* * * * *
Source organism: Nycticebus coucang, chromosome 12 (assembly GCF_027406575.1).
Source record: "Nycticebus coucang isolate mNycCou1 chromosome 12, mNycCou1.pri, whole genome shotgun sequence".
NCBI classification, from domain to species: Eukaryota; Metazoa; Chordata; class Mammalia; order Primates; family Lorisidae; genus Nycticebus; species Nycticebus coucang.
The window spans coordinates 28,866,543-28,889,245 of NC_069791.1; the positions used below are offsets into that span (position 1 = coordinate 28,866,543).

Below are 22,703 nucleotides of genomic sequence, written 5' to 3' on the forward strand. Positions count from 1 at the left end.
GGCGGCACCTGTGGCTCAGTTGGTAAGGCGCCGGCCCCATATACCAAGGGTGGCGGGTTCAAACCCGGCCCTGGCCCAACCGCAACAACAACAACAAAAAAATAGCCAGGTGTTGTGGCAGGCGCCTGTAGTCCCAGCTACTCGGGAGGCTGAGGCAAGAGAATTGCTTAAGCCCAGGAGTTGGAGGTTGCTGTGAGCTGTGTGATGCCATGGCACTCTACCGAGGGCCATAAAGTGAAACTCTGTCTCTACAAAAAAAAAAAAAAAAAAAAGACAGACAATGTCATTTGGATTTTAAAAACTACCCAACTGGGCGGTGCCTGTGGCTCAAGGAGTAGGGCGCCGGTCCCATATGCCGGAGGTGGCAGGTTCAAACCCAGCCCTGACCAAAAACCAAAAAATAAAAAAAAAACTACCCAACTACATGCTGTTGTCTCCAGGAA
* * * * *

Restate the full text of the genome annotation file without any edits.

Source organism: Nycticebus coucang, chromosome 12 (assembly GCF_027406575.1).
Source record: "Nycticebus coucang isolate mNycCou1 chromosome 12, mNycCou1.pri, whole genome shotgun sequence".
NCBI classification, from domain to species: Eukaryota; Metazoa; Chordata; class Mammalia; order Primates; family Lorisidae; genus Nycticebus; species Nycticebus coucang.
The window spans coordinates 28,866,543-28,889,245 of NC_069791.1; the positions used below are offsets into that span (position 1 = coordinate 28,866,543).

Below are 22,703 nucleotides of genomic sequence, written 5' to 3' on the forward strand. Positions count from 1 at the left end.
GGCGGCACCTGTGGCTCAGTTGGTAAGGCGCCGGCCCCATATACCAAGGGTGGCGGGTTCAAACCCGGCCCTGGCCCAACCGCAACAACAACAACAAAAAAATAGCCAGGTGTTGTGGCAGGCGCCTGTAGTCCCAGCTACTCGGGAGGCTGAGGCAAGAGAATTGCTTAAGCCCAGGAGTTGGAGGTTGCTGTGAGCTGTGTGATGCCATGGCACTCTACCGAGGGCCATAAAGTGAAACTCTGTCTCTACAAAAAAAAAAAAAAAAAAAAGACAGACAATGTCATTTGGATTTTAAAAACTACCCAACTGGGCGGTGCCTGTGGCTCAAGGAGTAGGGCGCCGGTCCCATATGCCGGAGGTGGCAGGTTCAAACCCAGCCCTGACCAAAAACCAAAAAATAAAAAAAAAACTACCCAACTACATGCTGTTGTCTCCAGGAA